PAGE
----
handles an IPR disclosure is distinct from the sanctions that can be
   applied to the individuals who violated the IETF's IPR policy.  That
   is, the decision by a working group to, for example, entirely re-work
   an Internet-Draft in order to avoid a piece of IPR that has been
   disclosed should not be seen as a sanction against the authors.
   Indeed, and especially in the case of a late IPR disclosure, that a
   working group decides to do this can be considered a harmful side
   effect on the working group (in that it slows down the publication of
   an RFC and might derail other work the working group could be doing)
   and should be considered as one of the reasons to apply sanctions to
   the individuals concerned as described in the next two sections.

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2.5.  The Desire for Sanctions

   Not conforming to the IETF's IPR policy undermines the work of the
   IETF, and sanctions ought to be applied against offenders.

2.6 Severity of Violations

   Clearly there are different sorts of violations of IPR policy.
   Sometimes, a working group participant simply does not realize that
   the IPR that they invented applies to a particular working group
   draft.  Sanctions (if any) need not be at all severe.  However, a
   working group document editor who waits until near the publication
   of a document to reveal IPR of which they themselves are the author
   should be subject to more serious sanctions.  These are judgments
   that can be made by the working group chairs and area director.

   This topic forms the bulk of the material in Sections 5 and 6.

3.  Who Initiates Sanctions

   Any IETF participant can draw attention to an apparent violation
   of the IETF's IPR policy.  This can be done by sending email to
   the appropriate IETF mailing list including a short summary of
   the relevant facts and events.  Normally the working group chairs and
   area directors assume the responsibility for ensuring the smooth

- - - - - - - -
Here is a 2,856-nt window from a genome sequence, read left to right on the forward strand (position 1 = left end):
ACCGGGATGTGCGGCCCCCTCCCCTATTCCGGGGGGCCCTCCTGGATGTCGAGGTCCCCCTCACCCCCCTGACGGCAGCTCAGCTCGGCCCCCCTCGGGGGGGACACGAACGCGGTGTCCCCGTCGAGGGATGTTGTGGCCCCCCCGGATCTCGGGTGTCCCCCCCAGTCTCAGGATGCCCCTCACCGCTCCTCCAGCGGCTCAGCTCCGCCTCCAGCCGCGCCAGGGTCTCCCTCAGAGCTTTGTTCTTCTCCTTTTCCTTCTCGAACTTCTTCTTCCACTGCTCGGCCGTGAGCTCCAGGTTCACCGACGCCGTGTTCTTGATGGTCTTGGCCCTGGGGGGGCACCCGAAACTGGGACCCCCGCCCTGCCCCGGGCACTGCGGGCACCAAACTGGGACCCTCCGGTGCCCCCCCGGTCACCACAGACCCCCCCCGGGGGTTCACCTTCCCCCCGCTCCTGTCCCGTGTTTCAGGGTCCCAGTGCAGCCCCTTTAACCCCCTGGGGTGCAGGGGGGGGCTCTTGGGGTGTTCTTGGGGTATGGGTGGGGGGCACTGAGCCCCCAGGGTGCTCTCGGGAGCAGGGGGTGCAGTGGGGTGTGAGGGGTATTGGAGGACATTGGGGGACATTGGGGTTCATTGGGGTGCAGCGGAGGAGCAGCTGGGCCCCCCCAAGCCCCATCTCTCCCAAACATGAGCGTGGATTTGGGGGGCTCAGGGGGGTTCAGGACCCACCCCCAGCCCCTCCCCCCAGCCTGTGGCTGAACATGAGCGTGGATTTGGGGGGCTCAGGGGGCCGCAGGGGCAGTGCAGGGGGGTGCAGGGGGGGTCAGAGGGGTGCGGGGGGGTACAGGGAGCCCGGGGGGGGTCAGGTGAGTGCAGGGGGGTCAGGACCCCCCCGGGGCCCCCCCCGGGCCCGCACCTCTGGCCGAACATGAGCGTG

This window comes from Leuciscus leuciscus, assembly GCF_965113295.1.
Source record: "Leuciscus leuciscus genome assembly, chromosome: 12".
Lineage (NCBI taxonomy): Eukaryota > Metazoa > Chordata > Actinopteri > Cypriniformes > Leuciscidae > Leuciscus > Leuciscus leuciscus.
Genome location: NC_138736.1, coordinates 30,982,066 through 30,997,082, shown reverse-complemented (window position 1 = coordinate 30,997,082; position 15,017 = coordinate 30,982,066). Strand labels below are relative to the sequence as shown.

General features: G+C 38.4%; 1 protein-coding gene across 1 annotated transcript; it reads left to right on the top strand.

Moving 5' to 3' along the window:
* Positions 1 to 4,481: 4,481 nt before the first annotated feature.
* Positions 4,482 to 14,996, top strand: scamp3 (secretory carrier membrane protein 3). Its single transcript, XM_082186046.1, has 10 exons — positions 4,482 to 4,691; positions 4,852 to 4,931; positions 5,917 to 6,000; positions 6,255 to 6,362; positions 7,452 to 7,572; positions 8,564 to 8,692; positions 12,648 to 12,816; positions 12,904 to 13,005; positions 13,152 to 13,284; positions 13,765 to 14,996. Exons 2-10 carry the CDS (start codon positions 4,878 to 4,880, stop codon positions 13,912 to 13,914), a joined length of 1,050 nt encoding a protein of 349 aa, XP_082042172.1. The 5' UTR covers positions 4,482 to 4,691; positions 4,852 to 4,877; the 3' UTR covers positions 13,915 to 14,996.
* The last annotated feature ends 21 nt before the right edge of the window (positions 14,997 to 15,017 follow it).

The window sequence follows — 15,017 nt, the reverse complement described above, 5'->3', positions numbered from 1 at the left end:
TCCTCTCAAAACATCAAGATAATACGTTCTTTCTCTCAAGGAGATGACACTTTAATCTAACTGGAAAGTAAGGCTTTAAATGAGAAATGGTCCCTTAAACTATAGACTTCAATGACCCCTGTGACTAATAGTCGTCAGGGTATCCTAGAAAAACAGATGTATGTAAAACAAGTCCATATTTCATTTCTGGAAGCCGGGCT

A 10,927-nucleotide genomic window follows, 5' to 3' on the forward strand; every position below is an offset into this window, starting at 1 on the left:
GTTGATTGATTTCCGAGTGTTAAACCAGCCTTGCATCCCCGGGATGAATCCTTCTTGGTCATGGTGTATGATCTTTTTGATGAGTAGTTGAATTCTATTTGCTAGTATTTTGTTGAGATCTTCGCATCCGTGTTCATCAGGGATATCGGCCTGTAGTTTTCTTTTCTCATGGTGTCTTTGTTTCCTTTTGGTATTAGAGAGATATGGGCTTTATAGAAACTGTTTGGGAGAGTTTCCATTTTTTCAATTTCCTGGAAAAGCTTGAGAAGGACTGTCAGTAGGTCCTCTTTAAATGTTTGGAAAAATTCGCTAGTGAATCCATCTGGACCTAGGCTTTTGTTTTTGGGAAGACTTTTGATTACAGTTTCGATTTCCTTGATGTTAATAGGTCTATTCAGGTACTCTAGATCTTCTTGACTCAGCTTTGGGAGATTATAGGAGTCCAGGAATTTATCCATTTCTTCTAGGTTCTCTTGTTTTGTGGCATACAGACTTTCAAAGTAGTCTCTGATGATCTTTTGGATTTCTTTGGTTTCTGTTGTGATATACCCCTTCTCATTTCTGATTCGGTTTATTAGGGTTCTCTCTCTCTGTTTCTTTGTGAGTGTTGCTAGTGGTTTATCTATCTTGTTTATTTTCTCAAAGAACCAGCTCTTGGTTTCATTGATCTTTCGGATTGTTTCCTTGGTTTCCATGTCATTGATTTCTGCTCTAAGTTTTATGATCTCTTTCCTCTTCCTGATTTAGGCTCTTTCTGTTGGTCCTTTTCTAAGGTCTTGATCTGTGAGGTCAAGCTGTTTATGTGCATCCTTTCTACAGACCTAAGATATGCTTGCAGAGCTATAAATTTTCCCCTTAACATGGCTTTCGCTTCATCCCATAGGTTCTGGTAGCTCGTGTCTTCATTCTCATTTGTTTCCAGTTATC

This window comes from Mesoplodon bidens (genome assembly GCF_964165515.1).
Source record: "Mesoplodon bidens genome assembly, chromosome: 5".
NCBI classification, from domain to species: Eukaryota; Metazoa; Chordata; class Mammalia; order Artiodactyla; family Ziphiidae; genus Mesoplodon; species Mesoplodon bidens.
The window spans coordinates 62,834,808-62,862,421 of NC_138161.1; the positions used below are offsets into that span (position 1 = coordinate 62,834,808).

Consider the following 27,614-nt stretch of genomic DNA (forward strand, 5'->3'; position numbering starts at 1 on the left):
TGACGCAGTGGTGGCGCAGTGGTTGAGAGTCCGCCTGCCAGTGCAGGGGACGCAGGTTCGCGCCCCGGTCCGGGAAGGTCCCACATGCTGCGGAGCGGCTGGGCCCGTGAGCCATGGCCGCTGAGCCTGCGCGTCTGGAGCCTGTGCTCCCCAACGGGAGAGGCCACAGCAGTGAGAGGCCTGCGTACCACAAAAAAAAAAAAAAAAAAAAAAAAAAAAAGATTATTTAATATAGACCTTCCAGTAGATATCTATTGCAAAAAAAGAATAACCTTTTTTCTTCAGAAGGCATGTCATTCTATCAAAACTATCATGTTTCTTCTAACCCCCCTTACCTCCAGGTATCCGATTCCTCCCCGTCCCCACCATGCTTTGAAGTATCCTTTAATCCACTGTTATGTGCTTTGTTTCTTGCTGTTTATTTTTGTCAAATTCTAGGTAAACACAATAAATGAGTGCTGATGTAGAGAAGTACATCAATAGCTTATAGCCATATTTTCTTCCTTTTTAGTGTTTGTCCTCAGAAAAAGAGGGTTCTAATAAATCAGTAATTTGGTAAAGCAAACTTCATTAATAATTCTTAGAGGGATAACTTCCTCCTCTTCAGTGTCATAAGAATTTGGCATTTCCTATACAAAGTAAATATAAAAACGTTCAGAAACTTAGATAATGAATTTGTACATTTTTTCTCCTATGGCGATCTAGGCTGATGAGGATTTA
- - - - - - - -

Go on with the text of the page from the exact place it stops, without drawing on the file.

running of the IETF and for the enforcement of IETF policies
   including the IPR policy.  Thus, when sanctions are appropriate,
   working group chairs will be the first actors when there is an active
   working group involved in the technical work, and area directors will
   be the first actors in other cases.  The first step will usually be
   the working group chairs or area director to gather the facts and
   discuss the matter with the IETF participants involved.

   Working group chairs are already empowered to take action against
   working group participants who flout the IPR  rules and so disrupt
   the smooth running of the IETF or a specific working group, just as
   they can take such action in the face of other disruptions.

   The working group chairs have the responsibility to select the
   appropriate actions since they are closest to the details of the
   issue.  Where there is no working group involved or where making the
   decision or applying the sanctions is uncomfortable or difficult for
   the working group chairs, the responsible AD is available to guide or
   direct the action if necessary.

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4.  Available Sanctions

   This section lists some of the sanctions available to handle the
   case of an individual who violates the IETF's IPR policies.  It is
   not intended to be an exhaustive list, nor is it suggested that only
   one sanction be applied in any case. Furthermore, it is not suggested
   here that every case of IPR policy infringement is the same or that
   the severest sanctions may be applied in each case.

   In many cases, it may be appropriate to notify a wider IETF community
   of the violation and sanctions so that patterns of behavior can be
   spotted and handled.

   The sanctions are listed in approximate order of severity, but the
   ordering should not be taken as definitive or as driving different
   decisions in different cases.  Section 5 provides some notes on
   fairness, while Section 6 gives some guidance on selecting an
   appropriate sanction in any specific case.

   a. A private discussion between the working group chair or area
      director and the individual to understand what went wrong and
      how it can be prevented in the future.

   b. A formal, but private, warning that the individuals must improve
      their behavior or risk one of the other sanctions.

   c. A formal warning on an IETF mailing list that the individuals
      must improve their behavior or risk one of the other sanctions.

   d. Announcement to the working group of failure by the individuals
      ("name and shame").